The Operator Is Enjoying Solid Growth in the Market
One market in the Vodafone group stood out for strong performance amid the company’s generally downbeat set of financial results for its fiscal 4Q13/14 that ended 31 March.
On a call for analysts, CEO Vittorio Colao described India as one of its success stories of the past year. Service revenue in the region was up by nearly 12% in the final quarter of the group’s fiscal 2013/14. This was the fourth consecutive period of double-digit growth for an operation that has, until recently, endured a turbulent time.
Vodafone India has more than 160 million subscribers, which represents nearly 40% of the group total. The company has about 40 million more customers in India than its entire European coverage, and recent solid growth in the market has been offsetting some of the decline Vodafone continues to see in Europe, where it was forced to write down £6.6 billion of assets.
However, competing in India has been far from plain sailing. The large number of rival operators resulted in a brutal price war that has hit profits for all players. Average monthly spending per customer is still just 192 rupees (€2.4), and the market is about 95% prepaid — India represents a large share of customers but accounts for only about 10% of service revenue. Leading European markets such as Germany and the UK still make up a large proportion of Vodafone’s service revenue despite the well-documented challenges in these countries (see charts below).
In addition to tight margins and low tariffs, Vodafone has been embroiled in a lengthy tax dispute which dates back to its original purchase of Hutchison Essar in 2007. Earlier this month, the company sought international arbitration against the Indian government after talks failed to find a solution.
However, market conditions in India are finally improving. Tariffs appear to have reached their lowest as Vodafone again said that price per minute increased during the last quarter. Data from GSMA Intelligence reports that the market share of India’s leading three operators (Bharti Airtel, Vodafone and Idea Cellular) grew from 53% to 56% over the last 12 months, a sign that the biggest players are finally beginning to dominate.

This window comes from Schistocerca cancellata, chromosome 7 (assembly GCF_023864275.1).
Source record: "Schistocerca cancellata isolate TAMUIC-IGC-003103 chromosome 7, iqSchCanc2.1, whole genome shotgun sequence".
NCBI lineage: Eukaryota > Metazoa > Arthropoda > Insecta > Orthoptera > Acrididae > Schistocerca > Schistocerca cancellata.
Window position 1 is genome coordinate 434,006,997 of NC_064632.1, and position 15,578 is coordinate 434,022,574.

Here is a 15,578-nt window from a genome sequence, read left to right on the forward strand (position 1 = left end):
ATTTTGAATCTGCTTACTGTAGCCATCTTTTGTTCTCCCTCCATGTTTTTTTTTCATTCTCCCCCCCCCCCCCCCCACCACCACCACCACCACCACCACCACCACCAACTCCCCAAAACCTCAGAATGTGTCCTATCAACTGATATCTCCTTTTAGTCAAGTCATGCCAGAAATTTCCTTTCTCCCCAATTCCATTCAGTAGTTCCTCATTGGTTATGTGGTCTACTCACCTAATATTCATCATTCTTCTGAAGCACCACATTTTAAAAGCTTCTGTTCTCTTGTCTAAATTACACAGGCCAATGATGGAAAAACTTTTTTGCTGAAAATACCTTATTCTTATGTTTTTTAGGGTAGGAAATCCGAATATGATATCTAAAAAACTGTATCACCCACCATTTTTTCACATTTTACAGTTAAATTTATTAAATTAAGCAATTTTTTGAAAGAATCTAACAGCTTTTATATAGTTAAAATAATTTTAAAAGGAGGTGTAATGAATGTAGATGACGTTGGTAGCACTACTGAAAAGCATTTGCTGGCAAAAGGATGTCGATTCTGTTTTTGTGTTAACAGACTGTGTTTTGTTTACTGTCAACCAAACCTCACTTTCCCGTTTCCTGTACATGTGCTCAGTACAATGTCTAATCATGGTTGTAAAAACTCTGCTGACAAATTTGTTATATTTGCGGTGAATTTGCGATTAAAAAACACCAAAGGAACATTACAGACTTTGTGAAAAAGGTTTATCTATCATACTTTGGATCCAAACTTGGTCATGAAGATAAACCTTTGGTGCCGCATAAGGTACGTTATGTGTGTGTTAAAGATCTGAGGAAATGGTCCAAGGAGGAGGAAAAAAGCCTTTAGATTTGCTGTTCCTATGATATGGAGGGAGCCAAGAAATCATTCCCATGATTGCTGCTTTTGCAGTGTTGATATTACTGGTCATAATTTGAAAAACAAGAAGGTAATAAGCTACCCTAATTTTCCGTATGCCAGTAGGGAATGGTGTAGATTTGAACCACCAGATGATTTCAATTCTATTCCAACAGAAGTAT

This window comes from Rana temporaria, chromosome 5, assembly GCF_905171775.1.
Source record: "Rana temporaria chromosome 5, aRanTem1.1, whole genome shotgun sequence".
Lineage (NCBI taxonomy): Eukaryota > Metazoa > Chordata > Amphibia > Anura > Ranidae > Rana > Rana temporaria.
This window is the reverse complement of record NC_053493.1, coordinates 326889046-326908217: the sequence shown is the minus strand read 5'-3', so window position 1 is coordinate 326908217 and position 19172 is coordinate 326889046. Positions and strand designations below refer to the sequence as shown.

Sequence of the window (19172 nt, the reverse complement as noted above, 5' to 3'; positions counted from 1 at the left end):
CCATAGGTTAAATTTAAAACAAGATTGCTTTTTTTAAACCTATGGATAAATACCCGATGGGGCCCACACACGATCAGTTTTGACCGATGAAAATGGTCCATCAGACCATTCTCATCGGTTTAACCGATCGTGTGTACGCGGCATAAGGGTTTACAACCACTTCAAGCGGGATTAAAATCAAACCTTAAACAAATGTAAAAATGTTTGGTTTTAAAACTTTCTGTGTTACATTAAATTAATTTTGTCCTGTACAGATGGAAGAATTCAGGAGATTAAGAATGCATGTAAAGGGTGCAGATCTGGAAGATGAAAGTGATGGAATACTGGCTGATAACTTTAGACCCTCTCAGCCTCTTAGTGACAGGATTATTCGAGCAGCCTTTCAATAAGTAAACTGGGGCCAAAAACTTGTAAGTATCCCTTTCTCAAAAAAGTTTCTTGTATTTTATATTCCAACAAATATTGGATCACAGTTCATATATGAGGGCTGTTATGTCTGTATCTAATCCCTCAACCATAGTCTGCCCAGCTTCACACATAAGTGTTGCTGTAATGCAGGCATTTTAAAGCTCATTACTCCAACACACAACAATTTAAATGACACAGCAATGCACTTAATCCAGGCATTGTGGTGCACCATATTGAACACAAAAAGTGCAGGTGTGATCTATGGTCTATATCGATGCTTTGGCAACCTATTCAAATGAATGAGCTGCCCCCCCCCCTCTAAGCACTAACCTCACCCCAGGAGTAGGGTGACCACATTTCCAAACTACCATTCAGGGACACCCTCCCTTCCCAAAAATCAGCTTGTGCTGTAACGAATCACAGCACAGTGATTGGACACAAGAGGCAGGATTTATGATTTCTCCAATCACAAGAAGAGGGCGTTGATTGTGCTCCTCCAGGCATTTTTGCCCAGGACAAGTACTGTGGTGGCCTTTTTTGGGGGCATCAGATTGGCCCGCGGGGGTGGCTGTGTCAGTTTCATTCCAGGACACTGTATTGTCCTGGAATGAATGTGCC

Recent legislation increasing the market share limit of merged companies could trigger a wave of consolidation. This would be positive for Vodafone as a smaller number of competing players should help accelerate tentative moves to increase prices. In February, Bharti Airtel had already agreed to buy smaller rival Loop Mobile.
Vodafone is rumoured to be considering a major acquisition in India, and could use some of the proceeds from its exit from Verizon Wireless to buy Tata Teleservices. This would create a new leader in the world’s second-largest mobile market. Such a deal would tap into the high growth potential of emerging markets, consistent with one of Vodafone’s principal strategies. This was reinforced by Mr Colao during the annual results presentation.
Vodafone took advantage of another relaxation in Indian law to acquire full ownership of its local subsidiary last month. The £1 billion deal to buy the remaining 15% shows the company’s optimism for further growth in India and follows the purchase of 3G and 4G spectrum in February 2014.
India is enjoying encouraging economic performance, which is underlying the more upbeat outlook for the telecoms sector. Vodafone recently said that it expects real GDP in India to grow faster than in its other leading emerging markets of Turkey, Egypt and South Africa.
Vodafone clearly has strong ambitions in India. It is accelerating network roll-out as part of a drive to become market leader in mobile data. Its 3G customers are already using an average of more than 700MB of data per month, higher than in most European markets. Vodafone has developed a convergent strategy aimed at increasing its share in the enterprise market, supported by a 14,000-kilometre fibre network and ambitious plans to deploy small cells. The recent launch of the successful M-Pesa mobile payment service in India offers another growth opportunity.
Vodafone has endured a rocky road in India and it would be naive to suggest that the operator will not continue to face significant challenges. However, its patience is finally showing some reward and the market’s huge potential offers relief at a time of continued pressure in its core European markets.
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